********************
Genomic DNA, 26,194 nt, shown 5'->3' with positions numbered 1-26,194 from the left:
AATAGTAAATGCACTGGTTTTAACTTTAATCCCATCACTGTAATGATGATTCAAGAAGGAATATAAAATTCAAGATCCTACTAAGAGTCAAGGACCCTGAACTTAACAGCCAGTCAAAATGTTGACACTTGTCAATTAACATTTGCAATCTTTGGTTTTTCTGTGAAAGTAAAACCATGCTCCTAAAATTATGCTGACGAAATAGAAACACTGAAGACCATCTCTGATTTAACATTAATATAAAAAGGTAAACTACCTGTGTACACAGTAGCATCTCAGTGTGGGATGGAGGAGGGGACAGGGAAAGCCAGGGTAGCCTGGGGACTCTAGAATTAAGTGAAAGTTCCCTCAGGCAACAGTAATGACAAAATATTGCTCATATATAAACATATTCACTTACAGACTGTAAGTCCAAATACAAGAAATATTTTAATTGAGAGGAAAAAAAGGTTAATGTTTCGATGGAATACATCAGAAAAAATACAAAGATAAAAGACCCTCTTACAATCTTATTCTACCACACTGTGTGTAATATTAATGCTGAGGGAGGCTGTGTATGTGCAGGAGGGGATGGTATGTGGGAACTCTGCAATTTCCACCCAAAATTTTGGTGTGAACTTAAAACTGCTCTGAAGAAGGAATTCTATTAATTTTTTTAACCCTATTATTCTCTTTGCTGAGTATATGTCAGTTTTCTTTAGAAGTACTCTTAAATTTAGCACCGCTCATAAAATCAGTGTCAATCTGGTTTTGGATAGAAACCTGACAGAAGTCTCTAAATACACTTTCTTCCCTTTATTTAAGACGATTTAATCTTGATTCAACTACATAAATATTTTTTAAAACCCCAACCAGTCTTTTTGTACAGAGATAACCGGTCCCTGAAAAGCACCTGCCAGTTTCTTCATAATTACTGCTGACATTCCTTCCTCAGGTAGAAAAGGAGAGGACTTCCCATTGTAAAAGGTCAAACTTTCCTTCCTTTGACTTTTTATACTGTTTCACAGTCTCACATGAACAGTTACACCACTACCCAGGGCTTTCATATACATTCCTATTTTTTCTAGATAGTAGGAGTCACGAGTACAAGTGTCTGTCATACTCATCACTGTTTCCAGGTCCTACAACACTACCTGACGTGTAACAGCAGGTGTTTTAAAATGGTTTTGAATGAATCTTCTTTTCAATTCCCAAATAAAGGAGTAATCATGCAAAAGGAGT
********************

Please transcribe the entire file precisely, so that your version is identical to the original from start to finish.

Genomic DNA, 26,194 nt, shown 5'->3' with positions numbered 1-26,194 from the left:
AATAGTAAATGCACTGGTTTTAACTTTAATCCCATCACTGTAATGATGATTCAAGAAGGAATATAAAATTCAAGATCCTACTAAGAGTCAAGGACCCTGAACTTAACAGCCAGTCAAAATGTTGACACTTGTCAATTAACATTTGCAATCTTTGGTTTTTCTGTGAAAGTAAAACCATGCTCCTAAAATTATGCTGACGAAATAGAAACACTGAAGACCATCTCTGATTTAACATTAATATAAAAAGGTAAACTACCTGTGTACACAGTAGCATCTCAGTGTGGGATGGAGGAGGGGACAGGGAAAGCCAGGGTAGCCTGGGGACTCTAGAATTAAGTGAAAGTTCCCTCAGGCAACAGTAATGACAAAATATTGCTCATATATAAACATATTCACTTACAGACTGTAAGTCCAAATACAAGAAATATTTTAATTGAGAGGAAAAAAAGGTTAATGTTTCGATGGAATACATCAGAAAAAATACAAAGATAAAAGACCCTCTTACAATCTTATTCTACCACACTGTGTGTAATATTAATGCTGAGGGAGGCTGTGTATGTGCAGGAGGGGATGGTATGTGGGAACTCTGCAATTTCCACCCAAAATTTTGGTGTGAACTTAAAACTGCTCTGAAGAAGGAATTCTATTAATTTTTTTAACCCTATTATTCTCTTTGCTGAGTATATGTCAGTTTTCTTTAGAAGTACTCTTAAATTTAGCACCGCTCATAAAATCAGTGTCAATCTGGTTTTGGATAGAAACCTGACAGAAGTCTCTAAATACACTTTCTTCCCTTTATTTAAGACGATTTAATCTTGATTCAACTACATAAATATTTTTTAAAACCCCAACCAGTCTTTTTGTACAGAGATAACCGGTCCCTGAAAAGCACCTGCCAGTTTCTTCATAATTACTGCTGACATTCCTTCCTCAGGTAGAAAAGGAGAGGACTTCCCATTGTAAAAGGTCAAACTTTCCTTCCTTTGACTTTTTATACTGTTTCACAGTCTCACATGAACAGTTACACCACTACCCAGGGCTTTCATATACATTCCTATTTTTTCTAGATAGTAGGAGTCACGAGTACAAGTGTCTGTCATACTCATCACTGTTTCCAGGTCCTACAACACTACCTGACGTGTAACAGCAGGTGTTTTAAAATGGTTTTGAATGAATCTTCTTTTCAATTCCCAAATAAAGGAGTAATCATGCAAAAGGAGT